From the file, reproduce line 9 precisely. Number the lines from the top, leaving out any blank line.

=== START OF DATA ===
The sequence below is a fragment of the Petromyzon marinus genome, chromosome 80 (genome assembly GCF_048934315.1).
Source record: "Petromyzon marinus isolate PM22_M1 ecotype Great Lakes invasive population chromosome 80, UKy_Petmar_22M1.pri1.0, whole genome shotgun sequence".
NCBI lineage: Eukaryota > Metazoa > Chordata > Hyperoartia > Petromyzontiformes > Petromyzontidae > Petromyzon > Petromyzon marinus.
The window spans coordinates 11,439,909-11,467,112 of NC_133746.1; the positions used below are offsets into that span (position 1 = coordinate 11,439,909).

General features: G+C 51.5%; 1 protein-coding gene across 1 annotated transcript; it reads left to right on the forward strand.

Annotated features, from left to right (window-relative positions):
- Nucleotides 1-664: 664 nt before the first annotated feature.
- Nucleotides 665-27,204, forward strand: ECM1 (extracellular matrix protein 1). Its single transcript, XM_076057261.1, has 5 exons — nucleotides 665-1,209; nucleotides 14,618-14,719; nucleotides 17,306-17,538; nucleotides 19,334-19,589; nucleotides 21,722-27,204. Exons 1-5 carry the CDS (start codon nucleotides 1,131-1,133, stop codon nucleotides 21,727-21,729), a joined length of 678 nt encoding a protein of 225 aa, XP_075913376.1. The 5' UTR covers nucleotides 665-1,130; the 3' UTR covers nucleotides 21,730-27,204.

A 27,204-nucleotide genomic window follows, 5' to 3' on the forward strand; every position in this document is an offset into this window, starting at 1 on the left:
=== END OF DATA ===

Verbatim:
A 27,204-nucleotide genomic window follows, 5' to 3' on the forward strand; every position in this document is an offset into this window, starting at 1 on the left: